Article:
“When I was making the show, I think I just tried to think of what the clichéd version of a character would be, and then do the opposite of that,” said Rapoport. “And yeah, I found at the time that I was pitching it, a lot of the feminist ideas on TV were very didactic, and I just didn’t want to do that. I thought it was so boring.”

“Around when I was pitching the show, I was invited to a ‘cancellation party’ for men, like let’s cancel all men,” she continued. “And I said, ‘I don’t want to cancel all men.’ I don’t know what’s happening. It feels like the discourse now on everything, not just feminism, continues to be people screaming at each other on social media and taking some crazy stand, with no room for shades of gray or questions or anything like that. So I just wanted to step very far away from that. I guess another way to say that is I also wanted men to watch the show and like it and appreciate it.

Still from ‘Minx,’ courtesy of Starz.

She succeeded. Minx is feminist both in form and content; Rapoport, who has a background in corporate law aptly portrays Joyce’s frustrations, and imperfect successes, as a woman attempting to rise in a man’s world, and features numerous female perspectives along with using a largely female staff (female directors, writers, photographers, cinematographers). The nudity all comes with purposeful intent and messaging, designed to be witty, move the plot forward, and reveal something about women’s lives.

“In the pilot, the main character is cat-called by construction workers, and then flips it on them,” Rapoport said. “So it’s a nude male construction worker.”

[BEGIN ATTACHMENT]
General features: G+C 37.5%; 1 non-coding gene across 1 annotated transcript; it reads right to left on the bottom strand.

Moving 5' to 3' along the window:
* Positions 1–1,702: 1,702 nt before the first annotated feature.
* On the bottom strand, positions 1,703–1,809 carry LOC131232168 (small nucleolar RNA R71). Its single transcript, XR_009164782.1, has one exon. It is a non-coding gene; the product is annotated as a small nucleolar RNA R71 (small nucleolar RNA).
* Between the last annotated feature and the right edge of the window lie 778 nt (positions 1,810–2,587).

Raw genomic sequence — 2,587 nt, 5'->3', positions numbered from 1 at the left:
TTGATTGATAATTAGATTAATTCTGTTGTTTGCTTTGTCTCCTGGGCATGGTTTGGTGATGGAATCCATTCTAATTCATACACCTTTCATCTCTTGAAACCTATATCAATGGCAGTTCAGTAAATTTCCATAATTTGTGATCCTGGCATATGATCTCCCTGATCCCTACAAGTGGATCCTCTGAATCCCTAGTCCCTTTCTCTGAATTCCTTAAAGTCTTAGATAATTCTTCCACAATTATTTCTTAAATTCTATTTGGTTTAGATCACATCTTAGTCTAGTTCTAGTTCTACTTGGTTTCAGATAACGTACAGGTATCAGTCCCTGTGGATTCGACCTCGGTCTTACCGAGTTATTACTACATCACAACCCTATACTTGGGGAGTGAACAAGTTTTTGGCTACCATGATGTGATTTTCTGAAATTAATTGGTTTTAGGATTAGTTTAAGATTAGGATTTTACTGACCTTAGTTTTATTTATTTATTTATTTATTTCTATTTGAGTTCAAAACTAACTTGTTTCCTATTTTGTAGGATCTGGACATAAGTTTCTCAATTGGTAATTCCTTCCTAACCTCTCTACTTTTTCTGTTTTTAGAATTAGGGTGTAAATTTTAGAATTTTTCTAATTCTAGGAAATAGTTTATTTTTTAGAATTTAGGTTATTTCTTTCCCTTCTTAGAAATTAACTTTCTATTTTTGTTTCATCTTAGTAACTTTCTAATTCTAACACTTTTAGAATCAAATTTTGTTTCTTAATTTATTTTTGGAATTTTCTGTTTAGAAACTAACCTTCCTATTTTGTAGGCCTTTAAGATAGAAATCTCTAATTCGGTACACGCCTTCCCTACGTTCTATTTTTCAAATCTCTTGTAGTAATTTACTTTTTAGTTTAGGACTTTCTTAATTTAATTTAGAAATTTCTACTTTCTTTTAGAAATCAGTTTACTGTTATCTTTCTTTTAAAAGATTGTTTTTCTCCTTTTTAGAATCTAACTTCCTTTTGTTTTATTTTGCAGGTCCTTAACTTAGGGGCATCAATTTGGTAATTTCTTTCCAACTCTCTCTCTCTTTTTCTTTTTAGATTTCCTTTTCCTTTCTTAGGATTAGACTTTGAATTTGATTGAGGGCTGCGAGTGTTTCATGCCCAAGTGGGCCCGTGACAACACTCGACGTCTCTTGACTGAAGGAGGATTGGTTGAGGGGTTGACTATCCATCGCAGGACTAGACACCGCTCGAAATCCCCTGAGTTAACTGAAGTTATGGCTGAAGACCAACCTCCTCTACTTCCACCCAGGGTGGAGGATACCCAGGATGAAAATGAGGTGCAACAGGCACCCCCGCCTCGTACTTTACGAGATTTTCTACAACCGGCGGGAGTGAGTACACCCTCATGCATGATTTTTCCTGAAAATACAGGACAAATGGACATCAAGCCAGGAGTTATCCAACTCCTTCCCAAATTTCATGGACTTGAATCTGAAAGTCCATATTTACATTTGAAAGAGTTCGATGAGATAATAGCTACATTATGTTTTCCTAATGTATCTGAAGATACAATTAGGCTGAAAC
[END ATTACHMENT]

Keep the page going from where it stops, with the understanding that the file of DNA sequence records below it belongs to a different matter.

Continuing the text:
As Doug himself says, “you gotta hide the medicine.” Playgirl itself hid the medicine, with sexy editorials and cover lines focusing on the “compulsions of the promiscuous woman” while publishing serious work from writers like Raymond Carver and Joyce Carol Oates (the old adage may be joking that you read Playboy for the articles, but the articles really were excellent). And Minx succeeds above all, as it should, as comic entertainment.  Minx stands out with its sunny tone, bringing light to what’s ordinarily portrayed as seedy. Even the look of the show is bright and cheerful—Rapoport said that season two, after the magazine takes off, is meant to look “nouveau riche,” jokingly comparing it to her own house.

“Everyone was just comfortable,” says Rapoport. “They ended up having fun on nude shoots. It was just a playful kind of set. And there actually were a lot of pulp magazines at the time in the seventies and sixties coming out of the Valley that were kind of cheekier and more playful. And the most boring version of this show, I think, would’ve had a gross porn world. We’ve seen that a million times.”

But doing something different comes with a price.  Minx debuted on Max in March of 2022, and was canceled during a flurry of cost-cutting measures while in production for season two. The show was then rescued by Starz, which aired the second season—and then proceeded to cancel it in January 2024, before a third season could begin filming. Rapoport, now working on a new show, has a rare distinction among talented showrunners: she helmed a critically-praised program that was canceled not just once, but twice.

“I think making a TV show is like buying a puppy,” she said. “It has a built-in tragedy attached to it. It’s always going to die before you, unless something goes terribly wrong. It’s unfortunate. I think that the writer’s strike didn’t help. Changing networks didn’t help. But at the end of the day, we got to make two seasons of a show I’m really proud of.”